Are women the same or different as men? They’re different, without a doubt, and I have very much enjoyed reading the thoughts of a few women that I greatly respect this week in our guest editorials. Each of these ladies has eloquently expressed their views on women in the workplace and today I am looking to wrap up this week of focusing on women in technology with my own thoughts on the topic.

Women are different than men. I think it’s wonderful and I am thankful that we are different. The synergies that make this an amazing world come from the variety of people in it. It doesn’t matter if they’re men or women, having white or brown skin, speaking English or Chinese, or whether they like chocolate or cheese. It’s the infinite variety of people that make this a better world.

We have to learn to embrace that. Despite our prejudices, we have to extend that tolerance to see the advantages of working alongside that different than yourself. As pointed out in one of Jen McCown’s references, studies have shown that diverse teams of men and women perform better. They are more productive, and they develop ideas that are more often used by others.

Cultures around the world treat women differently than men. We view them differently and we often separate them out. Look at sports, where so many of us bond in our youth. Men are often physically superior, and participate in different, often more violent sports. That seems to have carried over into business at times. We mistake physical superiority at a game implying that a person better able to handle business. I don’t think that’s true, and I think it takes time, discussion, and awareness to combat that.

Then there’s sex. No one touched on it this week, but sex, love, emotions evoked by others are a part of our workplace. They shouldn’t be, but how can you get away from it? We can’t help being attracted to whoever we are attracted to, and we often don’t handle that well. It doesn’t matter if our feelings are reciprocated or rebuffed; we seem to struggle with them. Even if we don’t act on it, the locker room jokes and attitudes that many men display can carry over into their interactions with women. I have no idea how to get past this, and I think it’s something that we have to somehow learn to live with, and try not to let it interfere with our professional attitudes.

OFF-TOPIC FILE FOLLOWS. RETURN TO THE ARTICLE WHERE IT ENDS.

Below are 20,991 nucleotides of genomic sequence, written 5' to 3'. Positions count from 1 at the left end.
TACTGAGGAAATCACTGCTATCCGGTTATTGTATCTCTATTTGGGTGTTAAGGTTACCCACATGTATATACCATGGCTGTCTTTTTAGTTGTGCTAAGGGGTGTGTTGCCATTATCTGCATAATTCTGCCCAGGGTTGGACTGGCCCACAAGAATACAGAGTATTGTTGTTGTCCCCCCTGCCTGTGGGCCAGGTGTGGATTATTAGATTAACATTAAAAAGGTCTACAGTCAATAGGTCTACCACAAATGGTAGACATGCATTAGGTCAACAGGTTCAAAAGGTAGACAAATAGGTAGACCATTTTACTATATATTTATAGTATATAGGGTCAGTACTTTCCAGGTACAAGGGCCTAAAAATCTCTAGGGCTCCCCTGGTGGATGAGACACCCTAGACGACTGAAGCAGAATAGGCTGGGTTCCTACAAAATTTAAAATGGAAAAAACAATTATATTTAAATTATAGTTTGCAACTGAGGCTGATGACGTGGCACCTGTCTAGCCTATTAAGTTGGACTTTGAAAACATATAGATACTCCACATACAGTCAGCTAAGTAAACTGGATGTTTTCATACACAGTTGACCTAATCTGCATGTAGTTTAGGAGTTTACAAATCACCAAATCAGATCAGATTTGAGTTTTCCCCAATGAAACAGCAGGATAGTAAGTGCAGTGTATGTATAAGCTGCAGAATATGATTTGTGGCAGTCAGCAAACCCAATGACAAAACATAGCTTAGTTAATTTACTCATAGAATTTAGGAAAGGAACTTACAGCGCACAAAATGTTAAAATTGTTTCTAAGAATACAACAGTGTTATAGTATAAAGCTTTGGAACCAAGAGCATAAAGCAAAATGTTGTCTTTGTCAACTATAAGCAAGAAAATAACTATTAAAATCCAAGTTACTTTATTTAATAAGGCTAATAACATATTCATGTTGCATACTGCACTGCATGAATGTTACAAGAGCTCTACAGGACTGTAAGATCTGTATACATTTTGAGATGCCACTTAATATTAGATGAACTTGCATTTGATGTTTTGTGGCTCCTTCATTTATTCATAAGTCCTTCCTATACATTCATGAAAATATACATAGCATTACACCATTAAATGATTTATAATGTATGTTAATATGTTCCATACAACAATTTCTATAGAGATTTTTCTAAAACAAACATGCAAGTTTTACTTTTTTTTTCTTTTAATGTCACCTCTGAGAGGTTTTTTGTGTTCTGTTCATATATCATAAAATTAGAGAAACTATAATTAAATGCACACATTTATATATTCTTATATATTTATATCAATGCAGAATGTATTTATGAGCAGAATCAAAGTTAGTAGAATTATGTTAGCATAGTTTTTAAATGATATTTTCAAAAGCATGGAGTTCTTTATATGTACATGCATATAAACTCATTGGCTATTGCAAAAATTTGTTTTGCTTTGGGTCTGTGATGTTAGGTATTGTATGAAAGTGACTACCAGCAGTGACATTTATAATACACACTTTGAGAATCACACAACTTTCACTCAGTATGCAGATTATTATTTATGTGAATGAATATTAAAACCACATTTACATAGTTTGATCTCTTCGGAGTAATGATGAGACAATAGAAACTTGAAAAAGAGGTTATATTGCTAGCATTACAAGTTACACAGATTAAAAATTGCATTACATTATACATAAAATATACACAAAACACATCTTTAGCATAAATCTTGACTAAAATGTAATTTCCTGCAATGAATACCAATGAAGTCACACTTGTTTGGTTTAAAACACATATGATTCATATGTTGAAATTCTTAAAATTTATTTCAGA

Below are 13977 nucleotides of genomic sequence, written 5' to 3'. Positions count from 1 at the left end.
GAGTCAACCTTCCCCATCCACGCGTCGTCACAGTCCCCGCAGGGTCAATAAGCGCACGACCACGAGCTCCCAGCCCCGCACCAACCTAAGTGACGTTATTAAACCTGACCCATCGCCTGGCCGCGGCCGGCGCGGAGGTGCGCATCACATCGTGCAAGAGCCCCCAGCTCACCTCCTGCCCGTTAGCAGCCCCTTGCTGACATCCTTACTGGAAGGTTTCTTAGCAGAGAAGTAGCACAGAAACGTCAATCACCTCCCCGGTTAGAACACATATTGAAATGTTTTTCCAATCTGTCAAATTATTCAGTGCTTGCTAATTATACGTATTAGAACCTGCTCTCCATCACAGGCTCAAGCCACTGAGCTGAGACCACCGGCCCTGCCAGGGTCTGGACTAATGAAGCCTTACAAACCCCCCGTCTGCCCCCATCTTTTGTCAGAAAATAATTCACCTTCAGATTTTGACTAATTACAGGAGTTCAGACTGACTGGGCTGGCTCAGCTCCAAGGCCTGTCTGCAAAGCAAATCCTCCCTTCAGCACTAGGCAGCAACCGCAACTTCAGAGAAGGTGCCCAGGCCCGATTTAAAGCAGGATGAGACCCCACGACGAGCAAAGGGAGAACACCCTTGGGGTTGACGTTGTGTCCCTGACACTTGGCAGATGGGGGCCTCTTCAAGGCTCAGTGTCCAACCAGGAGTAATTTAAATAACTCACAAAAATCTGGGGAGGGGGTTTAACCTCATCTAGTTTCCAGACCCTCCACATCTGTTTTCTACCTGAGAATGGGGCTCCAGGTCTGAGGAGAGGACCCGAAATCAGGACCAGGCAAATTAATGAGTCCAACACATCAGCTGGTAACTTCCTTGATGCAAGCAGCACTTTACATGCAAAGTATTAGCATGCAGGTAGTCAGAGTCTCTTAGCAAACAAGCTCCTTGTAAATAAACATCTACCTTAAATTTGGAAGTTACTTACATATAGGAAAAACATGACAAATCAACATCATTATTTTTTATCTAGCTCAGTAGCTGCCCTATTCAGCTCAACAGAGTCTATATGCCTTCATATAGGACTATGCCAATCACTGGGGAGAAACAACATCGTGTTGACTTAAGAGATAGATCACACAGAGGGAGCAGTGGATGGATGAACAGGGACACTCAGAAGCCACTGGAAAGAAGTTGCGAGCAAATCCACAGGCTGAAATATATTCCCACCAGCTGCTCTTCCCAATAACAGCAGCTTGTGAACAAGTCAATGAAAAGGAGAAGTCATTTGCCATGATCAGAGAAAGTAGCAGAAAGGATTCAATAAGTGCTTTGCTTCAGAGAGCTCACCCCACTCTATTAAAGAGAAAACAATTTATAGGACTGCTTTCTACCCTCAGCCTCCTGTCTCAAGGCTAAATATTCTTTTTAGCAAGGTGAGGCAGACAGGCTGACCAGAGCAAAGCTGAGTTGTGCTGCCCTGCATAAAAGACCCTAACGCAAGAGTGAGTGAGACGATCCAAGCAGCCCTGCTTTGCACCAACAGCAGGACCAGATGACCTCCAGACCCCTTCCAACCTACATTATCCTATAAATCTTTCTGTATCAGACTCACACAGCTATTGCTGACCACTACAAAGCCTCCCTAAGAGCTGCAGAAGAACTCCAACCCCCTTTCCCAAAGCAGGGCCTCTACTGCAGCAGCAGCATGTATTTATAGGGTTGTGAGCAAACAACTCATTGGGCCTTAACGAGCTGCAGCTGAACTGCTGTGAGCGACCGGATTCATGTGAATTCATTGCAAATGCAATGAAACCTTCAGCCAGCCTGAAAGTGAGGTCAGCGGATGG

We don’t hire someone just based on their skill at a job. If we did, we could just devise some test and hire the person with the best score, or the score above some level. We are hiring someone to do more than just write code; we’re hiring them to work with others, interact with them, and get along. The means that we will subjectively make decisions about who we’d like to work with.

Which means getting past our prejudices. Understanding our human frailty in judging people and embracing our diversity.

Steve Jones

About way0utwest

Editor, SQLServerCentral
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